The Girl In The Truck Stop Shower
A Rabid Fundamentalist Column



John W. Cowart

              At 12 minutes after midnight on our daughter's wedding day, my wife and I buried a dog in our back yard.

              She held the flashlight, I wielded the shovel.

              We cried and said a prayer.

              No, this is not some weird fundamentalist Christian marriage ritual.

              It's just that Friendly, our old dog, had given up the ghost that same afternoon but because of the pressure of wedding arrangements -- baking the cake, mixing the punch, hunting car keys, answering the phone -- we could not get around to burying our pet until after midnight.

              That was not the oddest thing to happen that night.

              An hour or two earlier in the evening, I drove down into Springfield, the toughest section of the city, to pick up the boys who volunteered to serve as ushers at the wedding. They planned to stay near the church with our head-usher son overnight so I would not have to pick them up in the morning. They were supposed to meet me at a corner near Main Street.

              I pulled up to the dark corner, saw the boys down the street and honked the horn.

              Out of nowhere a skimpily-dressed young lady appeared at my window.

              "Looking for company," she asked.

              Flustered, I said, "No, thank you, Miss. I was honking for those boys down there".

              "Well," she said planting her fists on her hips, "If you're the sort who prefers boys..."

              And she flounced away.

              I sat there with my mouth agape; I never had a chance to explain that I'm a nice innocent Christian type. My arm is strong because my heart is pure -- Why, I can bench press all of eight (8) pounds.

              Rats! We fundamentalist Christians seldom have a chance to explain.

              Back when the Roman emperors Nero, Marcus Aurelius and Diocletian were feeding us to the lions (Is it true that Christians give lions and everyone else indigestion?) few people had any chance to explain the faith which had brought them to the arena. The Christians -- with notable exceptions like the 86-year-old Polycarp -- were sacrificed in droves, not one at a time.

              Picture a thousand scared Christians milling around on the stadium's 50-yard line, all high-stepping through kitty litter while the fans cheer and do the wave -- no dramatic speeches there. Too late to explain anything by that time.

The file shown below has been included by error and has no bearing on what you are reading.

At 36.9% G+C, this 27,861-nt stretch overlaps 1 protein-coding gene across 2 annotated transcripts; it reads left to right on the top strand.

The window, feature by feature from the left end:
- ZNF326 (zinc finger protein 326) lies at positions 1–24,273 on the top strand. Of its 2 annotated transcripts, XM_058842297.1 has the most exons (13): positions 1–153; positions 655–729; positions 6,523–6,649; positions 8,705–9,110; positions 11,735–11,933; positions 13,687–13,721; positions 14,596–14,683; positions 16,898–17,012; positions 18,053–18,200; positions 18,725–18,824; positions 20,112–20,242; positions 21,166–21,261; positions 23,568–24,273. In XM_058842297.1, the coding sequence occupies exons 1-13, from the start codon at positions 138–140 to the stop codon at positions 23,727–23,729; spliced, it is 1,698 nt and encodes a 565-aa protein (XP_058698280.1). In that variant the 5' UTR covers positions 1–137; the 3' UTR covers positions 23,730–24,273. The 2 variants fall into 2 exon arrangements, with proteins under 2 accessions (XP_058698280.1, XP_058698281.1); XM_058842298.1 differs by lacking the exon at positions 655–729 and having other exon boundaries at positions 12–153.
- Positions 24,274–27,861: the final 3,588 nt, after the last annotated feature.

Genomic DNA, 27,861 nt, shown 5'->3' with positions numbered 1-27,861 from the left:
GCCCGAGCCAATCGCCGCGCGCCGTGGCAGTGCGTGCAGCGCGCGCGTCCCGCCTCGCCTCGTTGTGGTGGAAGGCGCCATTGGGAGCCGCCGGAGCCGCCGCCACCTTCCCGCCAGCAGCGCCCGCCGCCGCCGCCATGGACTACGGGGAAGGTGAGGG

The saints were too busy swacking cats to make speeches.

              The Fourth Century church historian Eusebius said that when they hauled one believer away for burning, his astonished neighbor cried, "But he was such a good man, I would have never guessed he was a Christian!"

              Movies such as Ben Hur, Quo Vadis and The Robe give the impression that everybody got to make a dramatic speech giving a glowing testimony before the lions' cages were opened.

              That ain't the way it was then; that ain't the way it is now.

              Chances to testify take us by surprise; we always have to be ready.

              But we're not --

              Like with the girl in my shower.

              Here's what happened:

Years ago I drove an over-the-road truck hauling bed-bugs (that's what truckers call your household goods) for a company headquartered in Indianapolis, Ind.

              About 3 a.m. one night I was in the terminal bunkhouse taking a shower   -- big green tile room with a dozen shower heads -- to scrub off road grime. I thought I was the only person in the place until a naked young woman stepped into the shower with me.

              "I'll soap your back if you'll soap mine," she said.

              With the lightening quick wit for which I am famous, I said, "Huh?"

              She repeated her offer in more explicit terms.

              Personal Evangelism 101 in Bible college had not prepared me for this.

              Christian witnessing is a shower is a dirty job but somebody's got to do it.

              "How much?" I asked.

              She named a price and I said, "That's an intriguing offer. There's only one thing wrong; you don't charge enough."

              This time she was the one to say, "Huh?". She backed away obviously thinking that she had a real kinky one on her hands.

              We fundamentalists do occasionally appear a trifle out of step with the rest of the world. Is that because our values are different?

              "What do you mean, not enough," she asked cautiously.

              I explained that she was worth more than the few dollars she had asked; she was much more valuable, more precious. Jesus treasured this young woman in the truck terminal shower so much that he shed his own blood, gave up his own life for the likes of her -- the likes of me -- the likes of you.

              She started crying.

              Apparently most folks she'd met -- even good solid church folks -- had always told her that she was not worth much.

              What a crying shame.

              Well, I turned off the water, toweled off and got dressed. My new friend and I went out for coffee and talked till dawn. She wanted to hear the Good News over and over.

              I suppose when we fundamentalists do have a chance to explain, the most important thing we ever have to tell anyone is this:

              Don't sell yourself short; God regards you as a person of immense, exquisite value. To him you are worth something more precious than IBM stock in a steel safe. He'd die for you; in fact, we believe he already has.

              You are immensely valuable.

              That's fundamental.


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